This week, former students of Corinthian Colleges — a predatory for-profit school that once boasted more than 100 campuses across the country — received news that their student loans will be canceled. In an announcement, a Department of Education (DOE) press release called the move “the largest single loan discharge the Department has made in history.” As a former student of Everest College, which is a branch of Corinthian, I am overjoyed that everyone who attended the scam school will finally be made whole. The action, announced on June 2, will impact 560,000 former Corinthian students and $5.8 in total student debt will be cancelled. This amounts to a stunning victory for debtors who took collective action to win relief.
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On Sunday, May 29, U.S. Attorney General Merrick Garland gave the commencement speech at the Harvard University graduation ceremony for the class of 2020-21. Harvard students teamed up with Boston Area Assange Defense and other local activists to protest Garland’s speech over the continued prosecution of Julian Assange. Mike Miccioli, class of ’22, explained why he and other Harvard students decided to use the commencement speech to draw attention to Assange’s plight: “The prosecution of Julian Assange violates the First Amendment right to a free press. If Assange’s work with Manning is criminalized, this would open the door for any investigative journalist to be prosecuted for their standard work.
Tel Aviv, Israel - This month, City University of New York’s (CUNY) law school faculty unanimously passed a resolution endorsing the Boycott, Divestment and Sanctions (BDS) Movement, joining a chorus of American universities advocating for Palestinian rights. Harvard University’s Crimson newspaper endorsed the movement earlier this year, with 50 of the school’s faculty members supporting the decision. And in March, the Middle East Studies Association also voted to endorse the BDS movement. As college campuses across the U.S. grow in their support for Palestine, their administrations – many still having relations with major Israeli universities complicit in Israel’s occupation of Palestine – appear less likely to agree.
In 2016, a Black Oberlin College student attempted to use a fake ID to purchase alcohol at Gibson’s Bakery, a long-standing local business in Oberlin, Ohio. Allegedly, the store employee spotted additional bottles of wine tucked into the student’s coat. The employee pursued the student into the street, where the student, employee, and several of the student’s friends got into a scuffle. Oberlin police arrived at the scene and arrested the three undergraduates involved. The next day, Oberlin College students began protesting Gibson’s Bakery, alleging that the incident took place within a longer history of racial profiling and discrimination. Gibson’s Bakery sued Oberlin College. The lawsuit alleged that Oberlin College played a role in defaming the bakery because Oberlin employees spoke at protests, gave credit to students who skipped classes to attend the demonstrations, reimbursed students for refreshments and gloves purchased for protestors, and allowed students to use university photocopiers for free. The protests were controversial, both among townspeople and Oberlin employees. But what came next is far more clear cut: the lawsuit was decided in a way that endangered student speech. Courts held Oberlin College responsible for defaming Gibson’s Bakery. Oberlin College was ordered to pay $11 million in compensatory damages, $33 million (later reduced to $25 million) in punitive damages, and $6.5 million in reimbursement for legal fees.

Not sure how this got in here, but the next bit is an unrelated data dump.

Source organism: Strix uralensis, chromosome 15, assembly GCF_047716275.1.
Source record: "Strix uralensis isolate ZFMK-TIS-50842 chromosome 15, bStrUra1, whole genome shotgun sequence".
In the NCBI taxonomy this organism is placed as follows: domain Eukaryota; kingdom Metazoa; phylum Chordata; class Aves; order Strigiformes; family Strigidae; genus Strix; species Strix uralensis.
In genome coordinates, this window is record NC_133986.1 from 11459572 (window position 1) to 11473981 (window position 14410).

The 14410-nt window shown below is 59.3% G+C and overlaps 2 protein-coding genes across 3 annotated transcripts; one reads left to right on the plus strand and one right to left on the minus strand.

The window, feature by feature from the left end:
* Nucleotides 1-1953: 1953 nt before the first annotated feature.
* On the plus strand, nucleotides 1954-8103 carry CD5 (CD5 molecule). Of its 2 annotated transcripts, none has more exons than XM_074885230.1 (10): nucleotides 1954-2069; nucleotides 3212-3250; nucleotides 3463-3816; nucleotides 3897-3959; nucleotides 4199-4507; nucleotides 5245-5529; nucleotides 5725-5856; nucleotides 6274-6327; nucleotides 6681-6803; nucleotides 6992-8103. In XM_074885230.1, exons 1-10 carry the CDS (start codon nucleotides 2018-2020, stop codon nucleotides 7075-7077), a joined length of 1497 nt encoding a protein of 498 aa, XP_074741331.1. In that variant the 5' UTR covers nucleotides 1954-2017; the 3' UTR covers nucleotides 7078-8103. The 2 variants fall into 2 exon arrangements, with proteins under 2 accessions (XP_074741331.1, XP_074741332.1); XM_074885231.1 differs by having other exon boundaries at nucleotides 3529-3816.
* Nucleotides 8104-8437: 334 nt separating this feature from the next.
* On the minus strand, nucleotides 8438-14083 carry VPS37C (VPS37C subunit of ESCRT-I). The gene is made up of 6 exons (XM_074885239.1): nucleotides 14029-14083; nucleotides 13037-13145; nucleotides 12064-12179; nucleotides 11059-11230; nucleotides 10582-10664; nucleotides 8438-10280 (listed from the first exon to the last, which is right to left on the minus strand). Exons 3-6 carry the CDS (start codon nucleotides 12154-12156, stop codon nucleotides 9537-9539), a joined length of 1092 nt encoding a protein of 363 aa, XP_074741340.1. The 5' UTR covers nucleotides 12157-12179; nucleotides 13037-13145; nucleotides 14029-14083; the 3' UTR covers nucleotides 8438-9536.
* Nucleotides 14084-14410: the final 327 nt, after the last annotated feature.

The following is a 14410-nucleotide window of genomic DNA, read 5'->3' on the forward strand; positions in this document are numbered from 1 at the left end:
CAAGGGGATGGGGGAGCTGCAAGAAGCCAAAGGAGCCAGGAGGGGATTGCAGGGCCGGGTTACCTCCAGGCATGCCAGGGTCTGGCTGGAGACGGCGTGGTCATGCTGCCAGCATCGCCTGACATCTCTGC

In response to Tuesday’s massacre at Robb Elementary School in Uvalde, Texas, which left at least 17 people injured, 19 elementary students and two teachers dead, students and teachers across the United States walked out of school Thursday to protest gun violence. Several walkouts occurred at schools where memories are still fresh from their own tragic experience with mass homicidal violence, a routine phenomenon in capitalist America. At Oxford High School, located on the outskirts of the Detroit, Michigan metro region, where a school shooting last December left four students dead, hundreds of students walked out of school and amassed on the football field, where they formed a “U” in support of Uvalde.